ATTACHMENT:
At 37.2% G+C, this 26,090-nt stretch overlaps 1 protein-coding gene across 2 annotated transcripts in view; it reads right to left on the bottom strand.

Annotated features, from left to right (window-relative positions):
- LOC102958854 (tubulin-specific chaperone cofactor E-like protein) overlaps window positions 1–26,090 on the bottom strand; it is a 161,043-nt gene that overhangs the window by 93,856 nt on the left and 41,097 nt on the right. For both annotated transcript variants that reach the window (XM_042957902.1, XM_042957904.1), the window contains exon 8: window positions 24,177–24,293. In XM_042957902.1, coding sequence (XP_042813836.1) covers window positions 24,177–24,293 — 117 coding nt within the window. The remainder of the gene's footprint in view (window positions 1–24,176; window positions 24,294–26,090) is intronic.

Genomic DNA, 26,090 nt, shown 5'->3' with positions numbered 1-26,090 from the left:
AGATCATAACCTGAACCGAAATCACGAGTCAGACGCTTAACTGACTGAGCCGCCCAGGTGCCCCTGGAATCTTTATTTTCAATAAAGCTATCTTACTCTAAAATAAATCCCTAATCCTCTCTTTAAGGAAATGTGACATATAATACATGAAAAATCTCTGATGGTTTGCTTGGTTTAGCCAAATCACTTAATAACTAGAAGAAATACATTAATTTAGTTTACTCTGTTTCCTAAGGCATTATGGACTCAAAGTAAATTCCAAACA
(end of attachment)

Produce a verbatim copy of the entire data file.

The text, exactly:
At 37.2% G+C, this 26,090-nt stretch overlaps 1 protein-coding gene across 2 annotated transcripts in view; it reads right to left on the bottom strand.

Annotated features, from left to right (window-relative positions):
- LOC102958854 (tubulin-specific chaperone cofactor E-like protein) overlaps window positions 1–26,090 on the bottom strand; it is a 161,043-nt gene that overhangs the window by 93,856 nt on the left and 41,097 nt on the right. For both annotated transcript variants that reach the window (XM_042957902.1, XM_042957904.1), the window contains exon 8: window positions 24,177–24,293. In XM_042957902.1, coding sequence (XP_042813836.1) covers window positions 24,177–24,293 — 117 coding nt within the window. The remainder of the gene's footprint in view (window positions 1–24,176; window positions 24,294–26,090) is intronic.

Genomic DNA, 26,090 nt, shown 5'->3' with positions numbered 1-26,090 from the left:
AGATCATAACCTGAACCGAAATCACGAGTCAGACGCTTAACTGACTGAGCCGCCCAGGTGCCCCTGGAATCTTTATTTTCAATAAAGCTATCTTACTCTAAAATAAATCCCTAATCCTCTCTTTAAGGAAATGTGACATATAATACATGAAAAATCTCTGATGGTTTGCTTGGTTTAGCCAAATCACTTAATAACTAGAAGAAATACATTAATTTAGTTTACTCTGTTTCCTAAGGCATTATGGACTCAAAGTAAATTCCAAACA